The PhoneBoy Blog

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Win4Lin Part 2

I would love to be able to use Wine for everything. Crossover Office does a pretty good job for Microsoft Office apps, but I’ve got a couple of pesky apps that will either not run in Wine, or not operate well enough in it to be completely usable. Since one of the apps is a CRM app that is basically deprecated, I don’t expect Wine to properly support it before we get rid of it entirely.

I have Win4Lin working well enough within my work Linux box that I purchased a copy of Win4Lin for work. It basically allows me to run almost every application I need to run on a regular basis and utilize my existing VPN connection — two different OSes using the same VPN connection on the same machine, how about that :) . There is one application I cannot run because it relies on what is essentially ssh port forwarding. The good news is that one app is run very infrequently and can be easily run on a terminal server.

Win4Lin actually has a couple of different networking modes: VNET, which gives the system a “virtual” network adapter in the sense that it can ask for a unique IP via DHCP, and Winsock, which is an interface used by many programs that make use of TCP/IP on Windows. The Winsock calls are handled in a manner that make all requests appear to come from the Linux host. It safely permits outbound access for many applications and does not appear to allow any application to “listen” on a local port, so it’s also more secure. However, the Winsock method is less compatible, so some applications won’t work correctly. All the apps I need work just fine, so it’s not an issue for me. The fact that the Winsock method leverages my existing VPN connection was an unexpected bonus.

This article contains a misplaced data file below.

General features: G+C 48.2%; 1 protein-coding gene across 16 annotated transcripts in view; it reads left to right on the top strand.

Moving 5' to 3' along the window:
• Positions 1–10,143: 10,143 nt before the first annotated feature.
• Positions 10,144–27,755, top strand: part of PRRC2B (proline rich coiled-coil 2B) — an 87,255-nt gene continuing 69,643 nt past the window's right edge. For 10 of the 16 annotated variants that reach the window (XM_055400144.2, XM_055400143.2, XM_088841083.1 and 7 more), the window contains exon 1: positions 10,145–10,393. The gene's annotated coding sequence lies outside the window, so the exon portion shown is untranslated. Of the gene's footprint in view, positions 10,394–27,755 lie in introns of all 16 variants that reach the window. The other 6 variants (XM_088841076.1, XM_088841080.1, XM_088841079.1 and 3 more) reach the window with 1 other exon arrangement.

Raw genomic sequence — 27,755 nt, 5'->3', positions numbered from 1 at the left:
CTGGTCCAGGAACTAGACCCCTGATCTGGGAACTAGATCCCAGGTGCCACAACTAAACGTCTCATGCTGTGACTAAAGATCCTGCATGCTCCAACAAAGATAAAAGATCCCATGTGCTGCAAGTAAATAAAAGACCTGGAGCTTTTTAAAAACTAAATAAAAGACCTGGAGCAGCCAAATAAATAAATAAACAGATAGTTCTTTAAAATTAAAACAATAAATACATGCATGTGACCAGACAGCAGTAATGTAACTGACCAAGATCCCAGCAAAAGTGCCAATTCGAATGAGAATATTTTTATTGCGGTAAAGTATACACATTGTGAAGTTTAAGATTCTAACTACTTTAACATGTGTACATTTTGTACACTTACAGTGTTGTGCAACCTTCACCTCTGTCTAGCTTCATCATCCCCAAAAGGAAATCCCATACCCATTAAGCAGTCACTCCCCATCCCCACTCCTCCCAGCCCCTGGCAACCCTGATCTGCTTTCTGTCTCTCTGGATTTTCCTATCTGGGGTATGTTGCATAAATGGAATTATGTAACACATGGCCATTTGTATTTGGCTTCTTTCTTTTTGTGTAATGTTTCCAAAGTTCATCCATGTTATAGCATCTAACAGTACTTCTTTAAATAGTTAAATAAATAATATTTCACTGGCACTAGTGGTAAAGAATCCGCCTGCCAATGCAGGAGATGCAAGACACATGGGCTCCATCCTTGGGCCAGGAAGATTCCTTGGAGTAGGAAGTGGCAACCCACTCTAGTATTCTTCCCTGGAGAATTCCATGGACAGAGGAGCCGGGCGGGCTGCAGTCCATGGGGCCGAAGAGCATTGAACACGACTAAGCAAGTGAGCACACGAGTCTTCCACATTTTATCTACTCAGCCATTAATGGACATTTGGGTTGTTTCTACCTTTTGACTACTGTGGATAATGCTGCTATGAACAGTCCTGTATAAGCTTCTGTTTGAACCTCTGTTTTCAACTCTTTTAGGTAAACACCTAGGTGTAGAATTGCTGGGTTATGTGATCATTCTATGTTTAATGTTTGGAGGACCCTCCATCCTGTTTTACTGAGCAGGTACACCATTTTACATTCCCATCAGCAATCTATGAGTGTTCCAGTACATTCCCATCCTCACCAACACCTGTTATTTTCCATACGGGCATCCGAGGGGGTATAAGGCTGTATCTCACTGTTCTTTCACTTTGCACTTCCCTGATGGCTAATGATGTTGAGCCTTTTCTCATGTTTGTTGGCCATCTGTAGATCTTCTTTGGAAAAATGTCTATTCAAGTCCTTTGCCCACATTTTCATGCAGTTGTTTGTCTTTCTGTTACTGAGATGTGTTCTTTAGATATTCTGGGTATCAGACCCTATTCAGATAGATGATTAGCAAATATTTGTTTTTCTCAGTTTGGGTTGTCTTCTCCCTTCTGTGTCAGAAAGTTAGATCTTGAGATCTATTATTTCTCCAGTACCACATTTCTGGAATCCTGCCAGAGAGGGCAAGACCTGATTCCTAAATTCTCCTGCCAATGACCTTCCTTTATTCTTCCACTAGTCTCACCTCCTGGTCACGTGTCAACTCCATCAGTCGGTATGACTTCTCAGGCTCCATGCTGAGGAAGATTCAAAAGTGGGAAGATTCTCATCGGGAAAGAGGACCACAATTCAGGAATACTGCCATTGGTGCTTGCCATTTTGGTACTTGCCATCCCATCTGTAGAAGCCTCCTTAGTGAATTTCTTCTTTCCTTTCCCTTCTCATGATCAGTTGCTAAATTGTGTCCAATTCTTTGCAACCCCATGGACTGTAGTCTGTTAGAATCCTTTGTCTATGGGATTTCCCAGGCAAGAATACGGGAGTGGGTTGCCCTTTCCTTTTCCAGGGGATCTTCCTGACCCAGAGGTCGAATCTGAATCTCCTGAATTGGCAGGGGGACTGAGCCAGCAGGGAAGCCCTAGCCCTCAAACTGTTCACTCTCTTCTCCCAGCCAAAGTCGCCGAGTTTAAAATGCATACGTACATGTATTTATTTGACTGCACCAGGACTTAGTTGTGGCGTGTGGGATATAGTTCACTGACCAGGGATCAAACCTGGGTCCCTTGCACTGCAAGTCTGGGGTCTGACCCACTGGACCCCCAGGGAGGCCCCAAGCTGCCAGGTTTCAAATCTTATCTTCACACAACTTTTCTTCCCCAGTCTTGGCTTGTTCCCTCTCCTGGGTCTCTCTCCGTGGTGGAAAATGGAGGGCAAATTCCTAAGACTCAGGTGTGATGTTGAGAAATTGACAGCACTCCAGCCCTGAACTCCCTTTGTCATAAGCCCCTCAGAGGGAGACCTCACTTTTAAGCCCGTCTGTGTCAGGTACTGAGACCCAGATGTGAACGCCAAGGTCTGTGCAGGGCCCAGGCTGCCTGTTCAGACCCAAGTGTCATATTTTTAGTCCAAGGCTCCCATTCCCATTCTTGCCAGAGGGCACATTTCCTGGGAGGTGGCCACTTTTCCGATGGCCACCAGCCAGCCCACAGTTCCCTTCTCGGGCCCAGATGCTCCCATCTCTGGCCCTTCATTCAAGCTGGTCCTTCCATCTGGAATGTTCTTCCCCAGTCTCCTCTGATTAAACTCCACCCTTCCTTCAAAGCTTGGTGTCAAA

I never thought I’d be actually running Windows 98 Second Edition again myself, as I consider Windows 2000 to be a much more stable OS, but under Win4Lin, it’s getting the job done just fine. If Windows 98 starts acting up, the three-fingered salute is a much less painful process. Hopefully I won’t have to delete and re-install Windows for a while–something I did under Windows 2000 more than once–but even if I do, the process is much less painful now.

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